If I were to emerge from the folds of this newspaper and ask you about the current state of affairs within the world, after you had recovered (hopefully) from the initial shock of my appearance, I do not think it would be too bold to say that you would formulate some sort of answer.
However, had I asked about events occurring within your own town, how quick would you be able to form an answer? Would you claim that “nothing” was happening?
The Walsh Gallery’s new exhibit, “Driving Without Destination,” addresses this cultural phenomenon.
The exhibit focuses on the world’s growing infatuation with standardization and how it has transformed a society into one focused on convenience and generalities, or the concept of the ‘big picture’. Yet it also questions the cost at which we become “worldly.”
Curated by Jeanne Brasile and Tony Capparelli, “Driving Without Destination” contains 22 works centered around such notions of fading localism, interconnectivity, globalism, consumerism, and their respective implications, both physical and metaphysical.
The exhibit is based on an essay by Dermot Quinn, Seton Hall’s Professor of History and Graduate Program Director, called “Driving Without Destination: A Distributist Journey in New York State,” which is found in the August 2000 issue of “The Chesterton Review.”
Within this essay, Quinn connects the reality of diminished localism and increased global standardization with the notion of a “graying” of modern society: the destruction of distinction and the adoption of homogeneity.
The late 19th century English writer G.K. Chesterton, for whom The Chesterton Review is named, once stated that the blight of modernity was “standardization by a low standard.” America’s obsession with convenience has society down the path easier taken: a culture where consumption, not production, is the standard.
As corporate giants like Walmart, Costco, McDonald’s, and Starbucks flourish, “Driving Without Destination” shows that there is an insidious homogenization growing within contemporary American society, or what Quinn calls the “lonely anonymity of modernity.”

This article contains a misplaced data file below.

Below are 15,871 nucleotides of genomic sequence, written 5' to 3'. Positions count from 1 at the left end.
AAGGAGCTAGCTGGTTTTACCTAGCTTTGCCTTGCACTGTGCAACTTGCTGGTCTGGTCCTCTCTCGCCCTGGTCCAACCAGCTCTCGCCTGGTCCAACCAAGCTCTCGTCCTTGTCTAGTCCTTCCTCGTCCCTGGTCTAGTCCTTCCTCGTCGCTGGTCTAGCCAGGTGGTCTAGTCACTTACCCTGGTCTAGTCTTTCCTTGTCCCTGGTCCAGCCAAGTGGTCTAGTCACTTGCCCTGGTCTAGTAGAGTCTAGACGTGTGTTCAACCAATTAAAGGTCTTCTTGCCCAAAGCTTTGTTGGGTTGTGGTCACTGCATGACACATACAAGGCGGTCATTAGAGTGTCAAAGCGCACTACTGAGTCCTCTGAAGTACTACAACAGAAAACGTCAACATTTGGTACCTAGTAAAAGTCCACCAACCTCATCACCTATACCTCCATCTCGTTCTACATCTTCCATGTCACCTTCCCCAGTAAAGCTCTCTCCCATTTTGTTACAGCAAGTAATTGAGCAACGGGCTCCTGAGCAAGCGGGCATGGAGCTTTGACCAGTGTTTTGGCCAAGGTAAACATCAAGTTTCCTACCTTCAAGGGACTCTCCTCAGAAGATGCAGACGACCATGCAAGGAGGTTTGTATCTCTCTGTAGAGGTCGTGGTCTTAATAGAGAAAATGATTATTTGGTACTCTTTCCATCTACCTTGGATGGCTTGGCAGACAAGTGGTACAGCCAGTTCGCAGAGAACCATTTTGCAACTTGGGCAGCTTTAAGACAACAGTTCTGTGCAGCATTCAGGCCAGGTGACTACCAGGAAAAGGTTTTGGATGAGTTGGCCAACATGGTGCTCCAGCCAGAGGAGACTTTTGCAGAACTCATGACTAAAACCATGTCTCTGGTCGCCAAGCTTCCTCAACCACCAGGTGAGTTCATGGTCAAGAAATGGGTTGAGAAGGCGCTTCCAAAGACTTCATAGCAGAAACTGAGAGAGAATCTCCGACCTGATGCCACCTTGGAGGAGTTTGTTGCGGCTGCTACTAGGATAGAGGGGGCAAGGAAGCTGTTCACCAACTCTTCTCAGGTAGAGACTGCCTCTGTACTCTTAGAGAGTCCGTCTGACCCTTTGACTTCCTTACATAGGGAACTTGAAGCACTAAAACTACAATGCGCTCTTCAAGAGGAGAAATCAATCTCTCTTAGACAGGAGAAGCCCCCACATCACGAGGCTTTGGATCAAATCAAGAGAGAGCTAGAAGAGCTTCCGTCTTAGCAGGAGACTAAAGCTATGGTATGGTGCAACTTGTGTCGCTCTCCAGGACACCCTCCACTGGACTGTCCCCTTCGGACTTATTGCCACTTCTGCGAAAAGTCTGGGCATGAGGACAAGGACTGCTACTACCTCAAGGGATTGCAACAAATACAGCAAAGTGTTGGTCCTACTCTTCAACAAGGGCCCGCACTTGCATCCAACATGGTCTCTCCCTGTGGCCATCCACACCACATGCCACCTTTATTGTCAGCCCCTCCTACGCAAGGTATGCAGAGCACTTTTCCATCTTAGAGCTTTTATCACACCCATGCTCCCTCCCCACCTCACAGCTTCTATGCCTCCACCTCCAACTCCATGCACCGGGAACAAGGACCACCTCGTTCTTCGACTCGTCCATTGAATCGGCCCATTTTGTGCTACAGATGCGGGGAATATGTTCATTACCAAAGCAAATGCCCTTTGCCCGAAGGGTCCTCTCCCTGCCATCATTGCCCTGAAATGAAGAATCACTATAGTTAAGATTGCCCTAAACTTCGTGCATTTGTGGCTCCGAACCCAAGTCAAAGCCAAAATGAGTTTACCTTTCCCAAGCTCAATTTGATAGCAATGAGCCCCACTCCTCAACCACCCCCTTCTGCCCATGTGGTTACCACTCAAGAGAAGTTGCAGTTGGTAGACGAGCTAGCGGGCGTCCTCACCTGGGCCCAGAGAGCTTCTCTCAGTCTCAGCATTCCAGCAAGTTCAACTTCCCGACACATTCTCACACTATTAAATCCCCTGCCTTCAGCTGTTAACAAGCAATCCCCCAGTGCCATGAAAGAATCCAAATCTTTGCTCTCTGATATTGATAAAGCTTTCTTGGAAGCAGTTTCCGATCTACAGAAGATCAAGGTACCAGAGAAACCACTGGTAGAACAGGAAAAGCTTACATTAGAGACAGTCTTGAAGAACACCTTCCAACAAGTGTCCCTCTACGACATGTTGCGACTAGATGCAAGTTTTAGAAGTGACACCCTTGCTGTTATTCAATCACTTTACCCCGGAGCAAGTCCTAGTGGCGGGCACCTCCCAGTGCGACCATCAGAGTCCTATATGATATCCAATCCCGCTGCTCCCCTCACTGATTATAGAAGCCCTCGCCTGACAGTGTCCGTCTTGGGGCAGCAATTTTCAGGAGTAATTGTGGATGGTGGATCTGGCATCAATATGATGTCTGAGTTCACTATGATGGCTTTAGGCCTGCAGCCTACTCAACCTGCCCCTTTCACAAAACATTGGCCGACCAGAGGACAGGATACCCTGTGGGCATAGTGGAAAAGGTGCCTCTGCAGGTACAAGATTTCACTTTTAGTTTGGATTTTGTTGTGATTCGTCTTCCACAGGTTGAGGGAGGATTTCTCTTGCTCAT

Entering the “Driving Without Destination” exhibit, viewers can witness the overpowering concepts of “lonely anonymity” that are fueled by a global standardization.
Larry Ross’ painting “From Here to There” best epitomizes this, depicting a familiar image for many: a drive to a dull city, which is captured in the vehicle’s side mirror.
The stark rigid lines of the painting emphasize the “lack of character” of the city: it is not attractive, nor does it pretend to be.
However, the image in the side-view mirror reveals that this lack of character or distinction has become the norm: the driver is travelling “from here to there,” but is also occupying a space that is neither here nor there: “all driving and no destination.”
Pages can be written detailing each particular piece, but that may undermine the intended message of the exhibition: it is time to cease consumption and begin production.
Viewers should gain their own insight of these works by visiting the exhibit, which is open daily throughout the week, culminating in a symposium on Saturday, Oct. 2 at 2 p.m.
Ed Millar can be reached at firstname.lastname@example.org.